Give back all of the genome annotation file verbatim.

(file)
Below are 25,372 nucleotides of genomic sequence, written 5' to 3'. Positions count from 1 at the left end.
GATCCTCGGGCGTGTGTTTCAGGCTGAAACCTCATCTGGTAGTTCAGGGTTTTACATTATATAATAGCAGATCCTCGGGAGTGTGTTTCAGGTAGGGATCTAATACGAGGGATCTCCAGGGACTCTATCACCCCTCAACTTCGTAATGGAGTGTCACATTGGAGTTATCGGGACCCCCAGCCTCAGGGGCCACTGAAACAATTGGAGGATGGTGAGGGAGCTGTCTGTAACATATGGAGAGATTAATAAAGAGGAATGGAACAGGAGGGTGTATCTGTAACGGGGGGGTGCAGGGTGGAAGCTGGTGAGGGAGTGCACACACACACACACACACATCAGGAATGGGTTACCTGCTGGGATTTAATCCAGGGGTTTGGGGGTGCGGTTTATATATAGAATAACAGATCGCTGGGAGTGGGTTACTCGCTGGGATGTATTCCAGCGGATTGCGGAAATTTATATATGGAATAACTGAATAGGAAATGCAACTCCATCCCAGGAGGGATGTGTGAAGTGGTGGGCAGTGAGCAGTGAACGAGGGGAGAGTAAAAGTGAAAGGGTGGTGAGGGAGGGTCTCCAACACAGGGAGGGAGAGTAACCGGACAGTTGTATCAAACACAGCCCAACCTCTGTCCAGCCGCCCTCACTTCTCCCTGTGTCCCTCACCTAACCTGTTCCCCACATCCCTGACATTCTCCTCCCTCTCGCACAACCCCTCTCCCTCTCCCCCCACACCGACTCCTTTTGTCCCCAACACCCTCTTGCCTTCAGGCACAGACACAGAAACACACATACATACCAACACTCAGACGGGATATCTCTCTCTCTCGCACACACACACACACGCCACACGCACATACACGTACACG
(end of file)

Below are 25,372 nucleotides of genomic sequence, written 5' to 3'. Positions count from 1 at the left end.
GATCCTCGGGCGTGTGTTTCAGGCTGAAACCTCATCTGGTAGTTCAGGGTTTTACATTATATAATAGCAGATCCTCGGGAGTGTGTTTCAGGTAGGGATCTAATACGAGGGATCTCCAGGGACTCTATCACCCCTCAACTTCGTAATGGAGTGTCACATTGGAGTTATCGGGACCCCCAGCCTCAGGGGCCACTGAAACAATTGGAGGATGGTGAGGGAGCTGTCTGTAACATATGGAGAGATTAATAAAGAGGAATGGAACAGGAGGGTGTATCTGTAACGGGGGGGTGCAGGGTGGAAGCTGGTGAGGGAGTGCACACACACACACACACACATCAGGAATGGGTTACCTGCTGGGATTTAATCCAGGGGTTTGGGGGTGCGGTTTATATATAGAATAACAGATCGCTGGGAGTGGGTTACTCGCTGGGATGTATTCCAGCGGATTGCGGAAATTTATATATGGAATAACTGAATAGGAAATGCAACTCCATCCCAGGAGGGATGTGTGAAGTGGTGGGCAGTGAGCAGTGAACGAGGGGAGAGTAAAAGTGAAAGGGTGGTGAGGGAGGGTCTCCAACACAGGGAGGGAGAGTAACCGGACAGTTGTATCAAACACAGCCCAACCTCTGTCCAGCCGCCCTCACTTCTCCCTGTGTCCCTCACCTAACCTGTTCCCCACATCCCTGACATTCTCCTCCCTCTCGCACAACCCCTCTCCCTCTCCCCCCACACCGACTCCTTTTGTCCCCAACACCCTCTTGCCTTCAGGCACAGACACAGAAACACACATACATACCAACACTCAGACGGGATATCTCTCTCTCTCGCACACACACACACACGCCACACGCACATACACGTACACG